Aleppo battered as Russia slams 'unacceptable' rhetoric

2016-09-27 08:17
A Syrian man carries a baby after removing him from the rubble of a destroyed building following a reported air strike in the Qatarji neighbourhood of the northern city of Aleppo. (AFP)

A Syrian man carries a baby after removing him from the rubble of a destroyed building following a reported air strike in the Qatarji neighbourhood of the northern city of Aleppo. (AFP)

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Aleppo - Syria's Aleppo faced worsening food and medical shortages and warplanes again pounded the city as Russia condemned what it called "unacceptable" Western rhetoric after allegations of war crimes.

A fresh wave of intense air strikes battered Aleppo's opposition-controlled east, said an AFP correspondent in the city facing its worst violence in years.

During an emergency session of the UN Security Council, US ambassador Samantha Power accused Russia of "barbarism", while the British and French envoys went even further.

"War crimes are being committed here in Aleppo," Francois Delattre of France said, while Britain's envoy spoke of bunker-busting bombs and more sophisticated weaponry unleashing a "new hell" on Syrians.

"It is difficult to deny that Russia is partnering with the Syrian regime to carry out war crimes," said Britain's Matthew Rycroft.

The Kremlin hit back.

Spokesperson Dmitry Peskov denounced "the overall unacceptable tone and rhetoric of the representatives of the United Kingdom and the United States, which can damage and harm our relations".

Despite the exchange, the violence showed no signs of abating on the ground, with people in Aleppo saying food and vital medical supplies were dwindling to nothing.

The Syrian Observatory for Human Rights monitor said at least 12 people, including three children, were killed in Monday's raids on several rebel-held districts.

"What's going on now in Syria is tragic, disgraceful, preventable," US Defence Secretary Ashton Carter, speaking at a nuclear base in North Dakota.

"The only way to end the Syrian civil war and give the Syrian people the respite from this savagery that they so deserve is a political resolution."

Blood shortage, more amputations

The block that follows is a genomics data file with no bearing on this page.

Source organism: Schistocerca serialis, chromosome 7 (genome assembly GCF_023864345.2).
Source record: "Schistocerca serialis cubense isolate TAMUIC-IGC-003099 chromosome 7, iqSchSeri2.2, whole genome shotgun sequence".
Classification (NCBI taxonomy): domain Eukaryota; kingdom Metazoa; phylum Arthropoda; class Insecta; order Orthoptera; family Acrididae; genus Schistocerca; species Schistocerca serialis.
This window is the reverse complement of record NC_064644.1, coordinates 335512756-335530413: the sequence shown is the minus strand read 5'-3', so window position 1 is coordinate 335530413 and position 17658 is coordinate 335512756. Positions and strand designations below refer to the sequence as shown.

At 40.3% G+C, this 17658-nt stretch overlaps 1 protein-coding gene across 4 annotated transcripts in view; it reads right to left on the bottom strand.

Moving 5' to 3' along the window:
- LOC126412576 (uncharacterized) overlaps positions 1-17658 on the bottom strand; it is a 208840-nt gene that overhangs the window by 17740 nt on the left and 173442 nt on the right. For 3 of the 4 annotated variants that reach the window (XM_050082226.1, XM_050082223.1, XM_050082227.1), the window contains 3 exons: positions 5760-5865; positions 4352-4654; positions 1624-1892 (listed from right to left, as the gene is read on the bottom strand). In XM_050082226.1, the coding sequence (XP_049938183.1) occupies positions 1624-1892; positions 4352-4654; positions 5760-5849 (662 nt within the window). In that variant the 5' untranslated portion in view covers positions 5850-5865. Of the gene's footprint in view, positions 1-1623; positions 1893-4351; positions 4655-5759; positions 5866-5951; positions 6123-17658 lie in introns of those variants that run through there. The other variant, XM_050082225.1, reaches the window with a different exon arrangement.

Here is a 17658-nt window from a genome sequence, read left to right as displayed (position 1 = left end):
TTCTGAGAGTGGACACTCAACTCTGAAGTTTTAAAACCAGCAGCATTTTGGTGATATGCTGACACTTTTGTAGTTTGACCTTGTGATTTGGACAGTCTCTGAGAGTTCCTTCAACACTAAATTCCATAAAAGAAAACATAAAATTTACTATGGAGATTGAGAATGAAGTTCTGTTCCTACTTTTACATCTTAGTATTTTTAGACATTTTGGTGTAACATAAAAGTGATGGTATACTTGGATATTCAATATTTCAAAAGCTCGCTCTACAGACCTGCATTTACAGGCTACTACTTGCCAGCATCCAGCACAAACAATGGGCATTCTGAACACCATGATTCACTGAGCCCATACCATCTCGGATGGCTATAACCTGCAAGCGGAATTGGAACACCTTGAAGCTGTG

Including the latest deaths, a total of 140 people, nearly all civilians, have been killed in Syrian and Russian raids on eastern Aleppo since late Thursday.

They include 23 children and 10 women, Observatory director Rami Abdel Rahman said on Monday.

It was the fourth day of intense bombardment since a defiant Syrian regime launched a new assault to retake all of Aleppo following the collapse early last week of a short-lived ceasefire brokered by Moscow and Washington.

Since the truce fell apart, a total of 248 people have been killed in Aleppo city and the wider province by Russian and government bombardment, the Observatory said.

A Syrian military source told AFP regime forces had no intention of letting up on rebel-held areas.

"The air force will bomb any terrorist movements, this is an irreversible decision," the source said, reiterating the regime's goal was to "recapture all regions of Syria" outside its control.

A medical source in rebel-held Aleppo said hospitals were struggling to deal with a huge number of casualties.

"Hospitals that are still in service are under a lot of pressure due to the significant number of wounded in recent days, and the major shortage of blood," the source told AFP.

"Because of this, serious injuries are requiring immediate amputations."

With Aleppo back under siege since regime forces again fully surrounded the city in early September, residents were left reeling from food shortages and skyrocketing prices as well as intensifying violence.

'End the nightmare'

Several charity kitchens in Aleppo's rebel-held east were closed in fear of strikes, while water remained cut after pumping stations were damaged at the weekend.

"We endured through years of bombardments and did not leave Aleppo. But now there is no bread, no drinking water, nothing in the markets. The situation is getting worse every day," said Hassan Yassin, a 40-year-old father of four.

On Monday, dozens of rebels and their families quit the last opposition-held district of central Homs city as part of a deal struck with the regime last year.

A total of 131 fighters and 119 family members were bussed out of Waer, devastated after a three-year regime siege, to rebel-held Dar al-Kubra further north, said a source from Homs governorate.

Warnings of war crimes

An estimated 600 000 Syrians live under siege, according to the UN, with most encircled by regime forces though rebels also use the tactic.

The UN's World Food Programme said it delivered food aid on Sunday to civilians in four besieged towns in Syria for the first time since April.

Madaya and Zabadani, near Damascus, are encircled by government forces while Fuaa and Kafraya in the northwest are besieged by hardline rebels.

A convoy of 53 trucks entered Madaya and Zabadani, with another 18 to Fuaa and Kafraya, according to the International Committee for the Red Cross.

At Sunday's Security Council meeting, US envoy Power voiced some of the strongest criticism yet of Russia's support for President Bashar al-Assad's regime.

"What Russia is sponsoring and doing is not counter-terrorism. It is barbarism," she said.

Russia's year-long air war has helped Assad's forces regain ground lost to a wide range of opposition forces.

UN Secretary General Ban Ki-moon has also warned the use of advanced weaponry against civilians could amount to war crimes.

Ban called on world powers to "work harder for an end to the nightmare" in Syria that has killed more than 300 000 people and driven millions from their homes.

Read more on:    un  |  us  |  russia  |  syria

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